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Unbearable Memories, Unspeakable Histories:
Partition Anti-Memorial Project

Art Exhibition commemorates the 51st anniversary of the 1971 Bangladesh Liberation War

August 6 - December 10, 2022

South Asia Institute, 1925 S Michigan Avenue, Chicago, IL 60616

Unbearable Memories, Unspeakable Histories” addresses the Bangladesh Liberation War through art installations that serve to educate and evoke empathetic responses in viewers. Pritika Chowdhry’s anti-memorials create alternate ways to remember and memorialize traumatic geopolitical events, from the dual lenses of diasporic postmemory. Evoking corporeal bodies through a myriad of materials, the exhibition highlights generational resilience and resistance.   

India's independence in 1947 created East and West Pakistan as the result of the Great Partition. Shortly thereafter, East Pakistan started agitating for independence from Pakistan, which resulted in the Bangladesh Liberation War in 1971.  Pritika Chowdhry’s exhibition “Unbearable Memories, Unspeakable Histories” investigates the 1947 Partition of India, and the 1971  Bangladesh Liberation War. The 1971 war was another partition, albeit this time of Pakistan. Chowdhry’s experiential art installations are temporary anti-memorials to these two violent and bloody Partitions. 


In 1947, over 20 million people were displaced in an unprecedented mass migration in history. Approximately 2 million people died in the communal violence across the new border, called the Radcliffe Line. What is lesser known is that over 300,000 women are estimated to have been raped and sexually violated during the Partition riots. 

In 1971, over 30 million people were displaced internally and across the border, about 3 million people were killed in the war, and about 400,000 Bengali women were subjected to rape as a weapon of war. After the war ended, the new Bangladeshi government euphemistically termed the women as "Birangonas," or brave women. Nayanika Mookherjee has called this the "spectral wound" of Bangladesh. Their story has been both appropriated and erased in the service of the new nation, and on this 51st anniversary of the war, it is appropriate that we remember the Birangonas on this day.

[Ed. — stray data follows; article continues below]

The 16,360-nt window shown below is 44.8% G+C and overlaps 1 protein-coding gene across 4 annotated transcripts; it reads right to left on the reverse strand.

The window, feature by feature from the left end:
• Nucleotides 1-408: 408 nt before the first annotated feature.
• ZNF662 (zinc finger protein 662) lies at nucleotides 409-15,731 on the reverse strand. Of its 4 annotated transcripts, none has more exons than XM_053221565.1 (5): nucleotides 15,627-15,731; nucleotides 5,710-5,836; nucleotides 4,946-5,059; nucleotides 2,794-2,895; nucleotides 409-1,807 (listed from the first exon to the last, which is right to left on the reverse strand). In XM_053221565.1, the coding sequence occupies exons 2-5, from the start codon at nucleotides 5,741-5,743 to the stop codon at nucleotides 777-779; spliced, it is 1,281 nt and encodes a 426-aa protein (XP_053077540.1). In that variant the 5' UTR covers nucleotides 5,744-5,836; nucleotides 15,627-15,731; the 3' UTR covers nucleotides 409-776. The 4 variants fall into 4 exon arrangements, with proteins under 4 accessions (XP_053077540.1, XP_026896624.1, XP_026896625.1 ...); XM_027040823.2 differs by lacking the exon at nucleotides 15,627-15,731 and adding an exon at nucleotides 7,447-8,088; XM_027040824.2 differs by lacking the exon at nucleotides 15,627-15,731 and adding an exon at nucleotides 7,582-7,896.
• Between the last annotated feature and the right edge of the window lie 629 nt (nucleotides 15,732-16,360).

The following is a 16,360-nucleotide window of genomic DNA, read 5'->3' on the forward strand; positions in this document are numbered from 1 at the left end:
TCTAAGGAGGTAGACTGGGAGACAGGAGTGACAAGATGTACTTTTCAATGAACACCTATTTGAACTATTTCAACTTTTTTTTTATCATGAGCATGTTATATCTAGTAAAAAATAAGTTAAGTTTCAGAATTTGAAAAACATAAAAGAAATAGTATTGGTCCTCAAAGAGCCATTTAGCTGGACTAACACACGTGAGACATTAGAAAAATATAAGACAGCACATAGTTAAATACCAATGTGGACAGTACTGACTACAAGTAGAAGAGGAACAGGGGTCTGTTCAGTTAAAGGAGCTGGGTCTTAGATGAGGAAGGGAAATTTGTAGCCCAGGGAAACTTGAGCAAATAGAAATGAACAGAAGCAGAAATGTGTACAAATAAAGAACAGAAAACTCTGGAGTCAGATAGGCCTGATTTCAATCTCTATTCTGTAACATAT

“Moving to the US in 1999, I was struck by the widespread lack of awareness of the Partition of India and Pakistan, and the Bangladesh Liberation War, for people that lack a personal connection to the events. I realized the urgent need of addressing these two Partitions within my work. With the guidance of my grandparents’ firsthand experiences of the Partitions of 1947 and 1971, I began creating artworks in 2007 to bear witness to the trauma of the Partitions and their enduring effects through the lens of diasporic post-memory,” the artist comments. 


The Partition Anti-Memorial Project was founded on the 60th anniversary of the Partition in 2007. Over the last fifteen years, Chowdhry has created ten bodies of work that address and examine the many facets of the Partition of India from a counter-memory perspective. To commemorate the 51st anniversary of the Bangladesh Liberation War, several of these works are featured in a solo retrospective at the South Asia Institute in Chicago from August 6 to December 10, 2022. 


When a memory is unbearable, how does one memorialize it? And when a history is unspeakable, how does one talk about it? The exhibition’s title, “Unbearable Memories, Unspeakable Histories” alludes to the painful and silenced narratives that have been elided from mainstream discourses of the Partition.



“The Most Iconic Photographs of All Time.” LIFE, Accessed 8 May 2022.


Roy, Rituparna. “Partition: The Holocaust.” South Asian Partition Fiction in English: From Khushwant Singh to Amitav Ghosh, Amsterdam University Press, 2010, pp. 33–62, Accessed 8 May 2022.


Dalrymple, William. “The Mutual Genocide of Indian Partition.” The New Yorker, 22 June 2015.,

Mookherjee, Nayanika. "The Spectral Wound: Sexual Violence, Public Memories, and the Bangladesh War of 1971." Duke University Press, 2015.

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